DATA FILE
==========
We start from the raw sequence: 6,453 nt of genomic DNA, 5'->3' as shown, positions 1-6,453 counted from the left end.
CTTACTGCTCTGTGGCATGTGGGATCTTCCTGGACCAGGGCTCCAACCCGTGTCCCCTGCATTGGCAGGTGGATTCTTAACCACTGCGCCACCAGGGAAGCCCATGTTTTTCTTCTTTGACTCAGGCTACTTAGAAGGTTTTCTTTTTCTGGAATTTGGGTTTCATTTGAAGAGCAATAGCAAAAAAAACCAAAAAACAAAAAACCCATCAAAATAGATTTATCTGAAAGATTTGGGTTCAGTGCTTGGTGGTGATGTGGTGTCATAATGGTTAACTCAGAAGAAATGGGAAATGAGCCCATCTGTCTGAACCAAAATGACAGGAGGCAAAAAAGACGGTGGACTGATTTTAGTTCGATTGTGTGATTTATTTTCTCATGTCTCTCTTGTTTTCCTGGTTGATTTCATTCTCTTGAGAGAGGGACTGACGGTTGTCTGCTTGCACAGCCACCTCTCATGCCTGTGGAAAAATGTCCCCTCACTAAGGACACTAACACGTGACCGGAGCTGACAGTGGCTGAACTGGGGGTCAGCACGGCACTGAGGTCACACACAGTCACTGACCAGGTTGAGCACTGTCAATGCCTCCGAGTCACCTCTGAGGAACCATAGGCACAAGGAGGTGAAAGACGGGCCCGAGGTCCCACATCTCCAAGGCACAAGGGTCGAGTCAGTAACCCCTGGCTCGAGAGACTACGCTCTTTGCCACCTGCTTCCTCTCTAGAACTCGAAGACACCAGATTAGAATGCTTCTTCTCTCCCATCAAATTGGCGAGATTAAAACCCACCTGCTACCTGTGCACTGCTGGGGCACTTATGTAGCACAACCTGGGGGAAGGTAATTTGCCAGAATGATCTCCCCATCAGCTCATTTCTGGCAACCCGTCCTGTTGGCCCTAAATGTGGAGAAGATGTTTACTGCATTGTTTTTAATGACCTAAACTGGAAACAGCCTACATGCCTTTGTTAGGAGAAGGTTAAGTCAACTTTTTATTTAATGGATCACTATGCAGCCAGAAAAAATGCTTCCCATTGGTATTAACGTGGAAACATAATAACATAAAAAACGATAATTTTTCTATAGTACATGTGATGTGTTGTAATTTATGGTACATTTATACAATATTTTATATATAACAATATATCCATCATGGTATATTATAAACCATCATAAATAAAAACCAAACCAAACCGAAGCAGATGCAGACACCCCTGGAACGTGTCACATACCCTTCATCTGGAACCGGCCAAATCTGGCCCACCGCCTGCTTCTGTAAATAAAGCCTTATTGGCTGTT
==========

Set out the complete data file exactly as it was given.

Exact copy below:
We start from the raw sequence: 6,453 nt of genomic DNA, 5'->3' as shown, positions 1-6,453 counted from the left end.
CTTACTGCTCTGTGGCATGTGGGATCTTCCTGGACCAGGGCTCCAACCCGTGTCCCCTGCATTGGCAGGTGGATTCTTAACCACTGCGCCACCAGGGAAGCCCATGTTTTTCTTCTTTGACTCAGGCTACTTAGAAGGTTTTCTTTTTCTGGAATTTGGGTTTCATTTGAAGAGCAATAGCAAAAAAAACCAAAAAACAAAAAACCCATCAAAATAGATTTATCTGAAAGATTTGGGTTCAGTGCTTGGTGGTGATGTGGTGTCATAATGGTTAACTCAGAAGAAATGGGAAATGAGCCCATCTGTCTGAACCAAAATGACAGGAGGCAAAAAAGACGGTGGACTGATTTTAGTTCGATTGTGTGATTTATTTTCTCATGTCTCTCTTGTTTTCCTGGTTGATTTCATTCTCTTGAGAGAGGGACTGACGGTTGTCTGCTTGCACAGCCACCTCTCATGCCTGTGGAAAAATGTCCCCTCACTAAGGACACTAACACGTGACCGGAGCTGACAGTGGCTGAACTGGGGGTCAGCACGGCACTGAGGTCACACACAGTCACTGACCAGGTTGAGCACTGTCAATGCCTCCGAGTCACCTCTGAGGAACCATAGGCACAAGGAGGTGAAAGACGGGCCCGAGGTCCCACATCTCCAAGGCACAAGGGTCGAGTCAGTAACCCCTGGCTCGAGAGACTACGCTCTTTGCCACCTGCTTCCTCTCTAGAACTCGAAGACACCAGATTAGAATGCTTCTTCTCTCCCATCAAATTGGCGAGATTAAAACCCACCTGCTACCTGTGCACTGCTGGGGCACTTATGTAGCACAACCTGGGGGAAGGTAATTTGCCAGAATGATCTCCCCATCAGCTCATTTCTGGCAACCCGTCCTGTTGGCCCTAAATGTGGAGAAGATGTTTACTGCATTGTTTTTAATGACCTAAACTGGAAACAGCCTACATGCCTTTGTTAGGAGAAGGTTAAGTCAACTTTTTATTTAATGGATCACTATGCAGCCAGAAAAAATGCTTCCCATTGGTATTAACGTGGAAACATAATAACATAAAAAACGATAATTTTTCTATAGTACATGTGATGTGTTGTAATTTATGGTACATTTATACAATATTTTATATATAACAATATATCCATCATGGTATATTATAAACCATCATAAATAAAAACCAAACCAAACCGAAGCAGATGCAGACACCCCTGGAACGTGTCACATACCCTTCATCTGGAACCGGCCAAATCTGGCCCACCGCCTGCTTCTGTAAATAAAGCCTTATTGGCTGTT